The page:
South Boston Realtor Joyce Lebedew testified in a defamation lawsuit in Suffolk Superior Court on July 25, 2016 that offered insight into the role civic associations play in the development process. The lawsuit was filed by developer Gregg Donovan against the newspaper South Boston Today and three of its principals. The newspaper’s editor in chief is Brian R. Mahoney, who is also a longtime civic association leader.
Here are excerpts of testimony transcribed by Globe from audio recordings of the proceedings, purchased on the website FTRCourt.fm.
JOYCE LEBEDEW: South Boston is a very tight community. And although I love it, there’s things about it I don’t love. There’s a list of codes and there’s some rules and you’re not supposed to go against them. And if you do, there’s repercussions. This newspaper is a weapon. It’s not used – he’s flexing his muscles with the other developers.
LAWYER: Have you ever asked Mr. Mahoney directly about why he was writing these statements about Mr. Donovan?
LEBEDEW: I did.
LAWYER: OK, and where did this conversation take place.
LEBEDEW: The 200 block of West Broadway, um, 198 West Broadway, and the parking lot of a former restaurant which is currently being developed. Um, liberty bell parking lot.
LAWYER: And describe what you were doing and how you came to interact with Mr. Mahoney. This was not a planned meeting, correct?
LEBEDEW: No, it was not a planned meeting. My daughter … lived on the top floor of 198 West Broadway … I didn’t want her on the top floor of a condominium. I was moving her into a home. And I had movers there moving some furniture, off the back deck being hoisted down. I was in the parking lot, watching them because I kept thing it was gonna—you know, someone was going to get hurt. And Mr. Mahoney—I was facing this way, looking up at my daughter’s deck and he came this way.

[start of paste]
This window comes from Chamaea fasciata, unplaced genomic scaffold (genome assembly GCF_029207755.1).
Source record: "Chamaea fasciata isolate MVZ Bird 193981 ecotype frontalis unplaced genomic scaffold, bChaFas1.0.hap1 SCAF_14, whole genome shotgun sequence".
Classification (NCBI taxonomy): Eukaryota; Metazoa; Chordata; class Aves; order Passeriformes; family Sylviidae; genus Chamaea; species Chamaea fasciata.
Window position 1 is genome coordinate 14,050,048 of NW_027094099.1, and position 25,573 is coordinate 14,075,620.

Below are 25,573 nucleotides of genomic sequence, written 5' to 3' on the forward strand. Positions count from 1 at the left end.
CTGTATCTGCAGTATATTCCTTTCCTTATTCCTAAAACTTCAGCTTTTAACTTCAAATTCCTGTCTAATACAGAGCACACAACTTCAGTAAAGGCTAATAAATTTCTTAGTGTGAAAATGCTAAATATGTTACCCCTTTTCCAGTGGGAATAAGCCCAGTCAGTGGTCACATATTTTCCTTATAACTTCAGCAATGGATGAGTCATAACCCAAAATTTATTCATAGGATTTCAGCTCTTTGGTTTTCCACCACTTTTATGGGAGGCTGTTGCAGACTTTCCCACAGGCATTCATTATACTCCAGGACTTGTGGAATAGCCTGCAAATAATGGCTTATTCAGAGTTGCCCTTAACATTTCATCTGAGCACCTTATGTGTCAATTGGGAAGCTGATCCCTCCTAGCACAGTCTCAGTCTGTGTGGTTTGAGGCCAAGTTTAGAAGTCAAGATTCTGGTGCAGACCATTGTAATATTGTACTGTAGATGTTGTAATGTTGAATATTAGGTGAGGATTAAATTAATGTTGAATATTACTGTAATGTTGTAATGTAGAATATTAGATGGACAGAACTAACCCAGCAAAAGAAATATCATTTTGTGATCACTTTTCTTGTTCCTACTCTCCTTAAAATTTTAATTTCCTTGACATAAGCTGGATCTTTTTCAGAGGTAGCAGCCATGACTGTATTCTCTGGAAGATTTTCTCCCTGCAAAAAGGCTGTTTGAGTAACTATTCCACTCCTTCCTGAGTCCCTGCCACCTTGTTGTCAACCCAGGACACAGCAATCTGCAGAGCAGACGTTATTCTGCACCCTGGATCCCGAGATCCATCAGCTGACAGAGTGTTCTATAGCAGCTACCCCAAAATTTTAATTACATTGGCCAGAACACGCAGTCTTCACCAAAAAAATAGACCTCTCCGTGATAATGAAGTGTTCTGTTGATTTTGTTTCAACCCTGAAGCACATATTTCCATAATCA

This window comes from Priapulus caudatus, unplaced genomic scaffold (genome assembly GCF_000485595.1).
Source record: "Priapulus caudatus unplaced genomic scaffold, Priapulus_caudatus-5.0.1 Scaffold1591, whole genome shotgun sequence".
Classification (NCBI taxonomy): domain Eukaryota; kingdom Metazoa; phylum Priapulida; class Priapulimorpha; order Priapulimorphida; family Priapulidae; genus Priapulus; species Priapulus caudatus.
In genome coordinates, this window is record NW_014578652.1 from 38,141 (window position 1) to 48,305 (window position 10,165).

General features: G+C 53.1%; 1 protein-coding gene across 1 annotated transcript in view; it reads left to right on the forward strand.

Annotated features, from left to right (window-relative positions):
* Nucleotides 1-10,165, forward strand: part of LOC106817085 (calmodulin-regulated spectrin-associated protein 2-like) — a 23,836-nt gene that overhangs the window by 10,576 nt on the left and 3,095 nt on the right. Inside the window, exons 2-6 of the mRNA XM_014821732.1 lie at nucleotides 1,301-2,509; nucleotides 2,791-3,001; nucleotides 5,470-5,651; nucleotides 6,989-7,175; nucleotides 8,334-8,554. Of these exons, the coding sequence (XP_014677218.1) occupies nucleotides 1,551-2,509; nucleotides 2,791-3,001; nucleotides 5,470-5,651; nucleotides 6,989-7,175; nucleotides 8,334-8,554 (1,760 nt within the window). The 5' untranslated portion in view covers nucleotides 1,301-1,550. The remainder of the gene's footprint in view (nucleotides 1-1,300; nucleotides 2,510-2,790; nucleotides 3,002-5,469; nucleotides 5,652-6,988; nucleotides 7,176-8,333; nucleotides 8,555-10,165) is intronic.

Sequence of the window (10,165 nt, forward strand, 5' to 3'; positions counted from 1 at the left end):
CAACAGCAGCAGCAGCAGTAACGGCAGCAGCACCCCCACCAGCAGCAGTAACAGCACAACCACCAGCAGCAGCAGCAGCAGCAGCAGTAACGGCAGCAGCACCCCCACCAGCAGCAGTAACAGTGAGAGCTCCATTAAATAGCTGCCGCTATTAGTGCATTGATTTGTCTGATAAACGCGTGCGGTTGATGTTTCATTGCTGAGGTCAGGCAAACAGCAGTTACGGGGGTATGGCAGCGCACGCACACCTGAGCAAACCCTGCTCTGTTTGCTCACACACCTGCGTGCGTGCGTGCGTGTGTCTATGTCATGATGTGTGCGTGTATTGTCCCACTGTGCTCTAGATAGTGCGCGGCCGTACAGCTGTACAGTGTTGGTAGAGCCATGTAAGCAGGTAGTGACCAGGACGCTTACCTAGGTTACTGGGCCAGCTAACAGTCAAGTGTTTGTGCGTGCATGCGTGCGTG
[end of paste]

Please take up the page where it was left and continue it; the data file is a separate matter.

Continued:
LAWYER: Driving or walking?
LEBEDEW: He was walking. I didn’t notice him until I heard his whistle. He was whistling a song. I looked and he said hello and I looked back to focus what I was doing. And he stopped and said, ‘I said, ‘Hi, Joycie.’’ I said, I heard you Brian; I’m choosing not to respond.’ If you say ‘Hi’ twice and someone doesn’t answer you, they’re ignoring you and that’s what I was doing. And he said, ‘the problem is, you forgot where you came from.’
LEBEDEW: And I said how do I forget where I come from? I remember. I know where I come from. Old Harbor Projects. Some great people there. I remember almost losing my home before I sold real estate. Being in foreclosure. I remember have no toys under the Christmas tree for my kids. I remember where I come from. You forget where you come from. I said, ‘Slandering and hurting and taking food off of people’s table is just like, those days are over. Those days are over.’ And he said—I said especially – Mr. Donovan …
LEBEDEW: I said, ‘It’s, it’s bullying, is what it is.’ And he said that, ‘He’s treated no different, Joyce, than the others; he can pay or he can pay.’ And he started whistling again as he walked down the street. He just walked and was whistling as he walked away. At this time I came out of the parking lot and I yelled down to him, Um, ‘Those days are over, too. Those days are over too.’ …
LAWYER: What did that statement he can pay or he can pay mean to you?
LEBEDEW: It is known in South Boston that if you don’t pay Brian Mahoney cash in an envelope then your job gets opposed.
OTHER LAWYER: Objection.
JUDGE: I’m going to strike that answer.
LEBEDEW: It’s the truth.
JUDGE: Please Miss Lebedew.
LEBEDEW: I’m sorry, it’s the truth.